Posted by lindsay at 3:17 PM NZD
Updated: Saturday, 7 July 2007 1:08 PM NZD
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Tuesday, 5 June 2007
Quentin v. Harvey
Topic: movies

Most of us eagerly await a new Quentin Tarantino film.  The rest, it seems, eagerly await the downfall of a smart-ass filmmaker who’s self-indulgence outweighs his boyish, movie-geek enthusiasm and undeniable talent.  Those garish, giant standees promoting Grindhouse which appeared in cinemas months ago were full of promise; a hommage to the old B-grade double- features which Tarantino and his mate Robert Rodriguez so admired.

They were contributing two discrete films: Planet Terror and Death Proof, to run as a double feature, complete with trailers (for films which would never arrive) and all kinds of “faults” sprinkled throughout, a total 3-hour run-time.   All this for the bargain-basement price of $100 million and the backing of Harvey Weinstein, the self-appointed godfather of American independent film. Personally, I was chuffed to see someone I’d championed since her defiantly brilliant, lynch-pin performance in Greg Araki's The Doom Generation, Rose McGowan, appearing in both films. (That's McGowan in the magazine held up by Rosario Dawson in a scene from Death Proof, below). Plus there was a breakout (speaking) role for NZ stuntwoman Zoe Bell, who had doubled for Uma Thurman on Kill Bill.  What could go wrong?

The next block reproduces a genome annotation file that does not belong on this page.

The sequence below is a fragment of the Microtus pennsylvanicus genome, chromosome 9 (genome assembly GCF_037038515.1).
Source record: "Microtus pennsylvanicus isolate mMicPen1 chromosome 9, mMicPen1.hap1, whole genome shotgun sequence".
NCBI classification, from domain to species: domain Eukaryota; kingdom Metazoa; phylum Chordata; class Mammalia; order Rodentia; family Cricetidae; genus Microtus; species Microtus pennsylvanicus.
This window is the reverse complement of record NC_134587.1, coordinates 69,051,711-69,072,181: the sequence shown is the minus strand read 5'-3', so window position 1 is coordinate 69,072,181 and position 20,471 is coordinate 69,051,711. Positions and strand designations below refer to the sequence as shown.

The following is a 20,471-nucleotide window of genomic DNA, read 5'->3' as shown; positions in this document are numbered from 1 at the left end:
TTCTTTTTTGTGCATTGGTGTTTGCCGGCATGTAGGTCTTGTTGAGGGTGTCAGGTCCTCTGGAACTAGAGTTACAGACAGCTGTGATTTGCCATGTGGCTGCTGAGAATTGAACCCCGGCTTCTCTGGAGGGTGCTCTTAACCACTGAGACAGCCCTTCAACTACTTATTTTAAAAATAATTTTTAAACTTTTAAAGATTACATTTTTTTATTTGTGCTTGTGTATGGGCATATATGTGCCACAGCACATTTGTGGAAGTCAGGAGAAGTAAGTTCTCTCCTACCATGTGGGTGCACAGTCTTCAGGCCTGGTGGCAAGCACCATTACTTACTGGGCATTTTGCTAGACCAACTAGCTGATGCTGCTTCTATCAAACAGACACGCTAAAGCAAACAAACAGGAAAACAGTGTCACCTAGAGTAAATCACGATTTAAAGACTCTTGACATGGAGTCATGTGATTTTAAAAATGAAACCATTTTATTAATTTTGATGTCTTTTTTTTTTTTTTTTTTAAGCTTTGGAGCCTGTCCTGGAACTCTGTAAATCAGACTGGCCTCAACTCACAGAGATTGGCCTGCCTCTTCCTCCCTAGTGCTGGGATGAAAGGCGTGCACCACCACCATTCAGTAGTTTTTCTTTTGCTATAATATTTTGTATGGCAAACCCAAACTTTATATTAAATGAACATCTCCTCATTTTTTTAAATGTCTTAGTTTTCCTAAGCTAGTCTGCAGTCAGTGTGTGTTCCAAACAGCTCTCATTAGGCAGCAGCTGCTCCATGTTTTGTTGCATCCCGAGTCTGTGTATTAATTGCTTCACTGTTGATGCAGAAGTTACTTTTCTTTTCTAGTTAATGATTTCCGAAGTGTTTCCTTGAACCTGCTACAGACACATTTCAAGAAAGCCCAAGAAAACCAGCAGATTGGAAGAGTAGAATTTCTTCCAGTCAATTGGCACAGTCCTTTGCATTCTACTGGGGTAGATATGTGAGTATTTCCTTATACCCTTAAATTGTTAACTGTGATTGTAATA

Plenty. After the disastrous opening weekend in the US, everything went pear-shaped.  It was decreed by the film’s previously enthusiastic financial backers that audiences didn’t want to see the films together—they were too young to appreciate the “Grindhouse” aesthetic. (This is probably true).  The two films would now be lengthened and screened separately, without the “Grindhouse”  references. Death Proof, in its new form, would be premiered at Cannes. Weinstein was being disingenuous when he declared: : "It's like saying you cut Sin City and Kill Bill to a 70-minute version because you want to call it Grindhouse."  Of course, it’s nothing of the sort; those films were designed and made to be shown as they were, with Kill Bill produced as a two-parter from the outset.